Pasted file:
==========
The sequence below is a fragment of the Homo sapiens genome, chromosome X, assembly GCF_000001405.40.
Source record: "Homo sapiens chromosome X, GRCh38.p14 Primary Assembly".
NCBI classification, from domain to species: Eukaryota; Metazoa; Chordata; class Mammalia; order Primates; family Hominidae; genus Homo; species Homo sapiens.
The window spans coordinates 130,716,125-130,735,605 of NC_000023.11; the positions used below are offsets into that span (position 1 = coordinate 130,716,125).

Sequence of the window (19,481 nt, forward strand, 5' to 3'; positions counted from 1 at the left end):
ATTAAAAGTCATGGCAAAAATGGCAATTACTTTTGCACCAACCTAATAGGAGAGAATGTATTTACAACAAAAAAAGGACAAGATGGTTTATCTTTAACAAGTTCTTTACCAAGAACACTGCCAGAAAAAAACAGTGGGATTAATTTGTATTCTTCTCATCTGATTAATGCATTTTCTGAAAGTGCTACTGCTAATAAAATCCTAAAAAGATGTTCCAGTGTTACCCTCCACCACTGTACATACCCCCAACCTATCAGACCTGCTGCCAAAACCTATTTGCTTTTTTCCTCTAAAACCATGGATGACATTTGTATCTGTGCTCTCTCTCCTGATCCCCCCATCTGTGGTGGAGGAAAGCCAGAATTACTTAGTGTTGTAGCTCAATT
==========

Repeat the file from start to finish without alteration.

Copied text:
The sequence below is a fragment of the Homo sapiens genome, chromosome X, assembly GCF_000001405.40.
Source record: "Homo sapiens chromosome X, GRCh38.p14 Primary Assembly".
NCBI classification, from domain to species: Eukaryota; Metazoa; Chordata; class Mammalia; order Primates; family Hominidae; genus Homo; species Homo sapiens.
The window spans coordinates 130,716,125-130,735,605 of NC_000023.11; the positions used below are offsets into that span (position 1 = coordinate 130,716,125).

Sequence of the window (19,481 nt, forward strand, 5' to 3'; positions counted from 1 at the left end):
ATTAAAAGTCATGGCAAAAATGGCAATTACTTTTGCACCAACCTAATAGGAGAGAATGTATTTACAACAAAAAAAGGACAAGATGGTTTATCTTTAACAAGTTCTTTACCAAGAACACTGCCAGAAAAAAACAGTGGGATTAATTTGTATTCTTCTCATCTGATTAATGCATTTTCTGAAAGTGCTACTGCTAATAAAATCCTAAAAAGATGTTCCAGTGTTACCCTCCACCACTGTACATACCCCCAACCTATCAGACCTGCTGCCAAAACCTATTTGCTTTTTTCCTCTAAAACCATGGATGACATTTGTATCTGTGCTCTCTCTCCTGATCCCCCCATCTGTGGTGGAGGAAAGCCAGAATTACTTAGTGTTGTAGCTCAATT